Tag Archives | echeverias

Behind the Scenes with my Succulents 2014 Calendar

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While compiling photos for my Succulents 2014 calendar, I looked back through hundreds of photos I’d taken in 2013. I evaluated them in terms of composition and how they might illustrate a specific month. For January, I think of aloes in bloom. But these photos say more to me than that. When I look at it the photo at lower left, I remember the garden I visited and how lovely it looked that day. It’s in San Diego near the airport, and the designer is Randy Laurie. Continue Reading →

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Of Succulent Wreaths and Cuttings

I’m often asked to recommend sources of succulent cuttings for wreaths, topiaries and other projects. Unfortunately, most online sources sell cuttings for around $1/apiece, which means a wreath—not counting its moss-packed wire donut—may cost $100 to make. But pre-made wreaths available this time of year not only cost much less, they’re also a great source of cuttings.  Garden Life offers wreaths similar to those shown here for $30 plus shipping. Another good mail-order supplier of seasonal wreaths as well as assorted cuttings—including a mix of highly desirable echeveria, sedum and sempervivum rosettes for vertical gardens—is Robin Stockwell’s Succulent Gardens. Continue Reading →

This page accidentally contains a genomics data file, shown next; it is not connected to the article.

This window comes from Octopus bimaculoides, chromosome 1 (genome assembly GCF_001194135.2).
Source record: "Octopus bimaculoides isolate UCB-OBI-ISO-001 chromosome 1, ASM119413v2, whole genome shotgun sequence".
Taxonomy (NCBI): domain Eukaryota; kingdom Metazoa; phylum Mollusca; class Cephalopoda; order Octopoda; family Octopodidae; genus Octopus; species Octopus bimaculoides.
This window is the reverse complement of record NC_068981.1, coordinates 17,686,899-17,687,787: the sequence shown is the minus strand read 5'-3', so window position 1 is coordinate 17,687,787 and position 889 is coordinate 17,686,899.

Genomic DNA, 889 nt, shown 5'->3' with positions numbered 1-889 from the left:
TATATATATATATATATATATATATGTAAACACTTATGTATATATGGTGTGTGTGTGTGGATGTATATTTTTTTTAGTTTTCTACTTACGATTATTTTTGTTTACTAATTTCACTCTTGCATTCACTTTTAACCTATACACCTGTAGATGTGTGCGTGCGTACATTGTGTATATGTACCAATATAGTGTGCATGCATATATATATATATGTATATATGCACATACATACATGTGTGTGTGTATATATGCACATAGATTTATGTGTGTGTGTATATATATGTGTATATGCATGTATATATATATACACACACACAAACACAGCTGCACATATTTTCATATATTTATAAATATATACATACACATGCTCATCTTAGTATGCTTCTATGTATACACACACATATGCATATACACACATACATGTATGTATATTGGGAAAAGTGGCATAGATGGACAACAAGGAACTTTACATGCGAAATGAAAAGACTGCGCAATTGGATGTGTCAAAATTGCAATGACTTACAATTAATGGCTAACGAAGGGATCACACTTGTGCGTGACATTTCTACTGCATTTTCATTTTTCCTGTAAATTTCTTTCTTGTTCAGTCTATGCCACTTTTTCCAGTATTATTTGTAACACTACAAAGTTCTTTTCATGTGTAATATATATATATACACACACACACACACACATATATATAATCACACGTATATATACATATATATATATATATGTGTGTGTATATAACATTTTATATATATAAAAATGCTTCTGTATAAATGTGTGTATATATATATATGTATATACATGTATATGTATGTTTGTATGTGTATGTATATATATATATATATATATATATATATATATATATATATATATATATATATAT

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Are Succulents for the Birds? You Bet!

Bird houses, bird nests and bird cages with succulents…some of the designs I’m seeing are quite fetching. There must be something eggy about succulents, or they have the look of plants that grow on thatched roofs. Like this beautifully designed birdhouse by succulent floral artist Cindy Davison. Her business, The Succulent Perch ships nationwide. Continue Reading →

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Echeverias in Bloom

Echeverias, native to Mexico, have the most amazing blooms.

They remind me of little lanterns or candy corn. Continue Reading →

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Garden Designers Roundtable: The Suggestion of Water


These vignettes suggest water—flowing, tumbling, cascading, splashing or dripping water—yet there is none. Each illustrates the ingenuity of a garden designer in the dry, hot Southwest, where water is scarce. Yet the same concept, of creating the look of water, might apply to any garden. Continue Reading →

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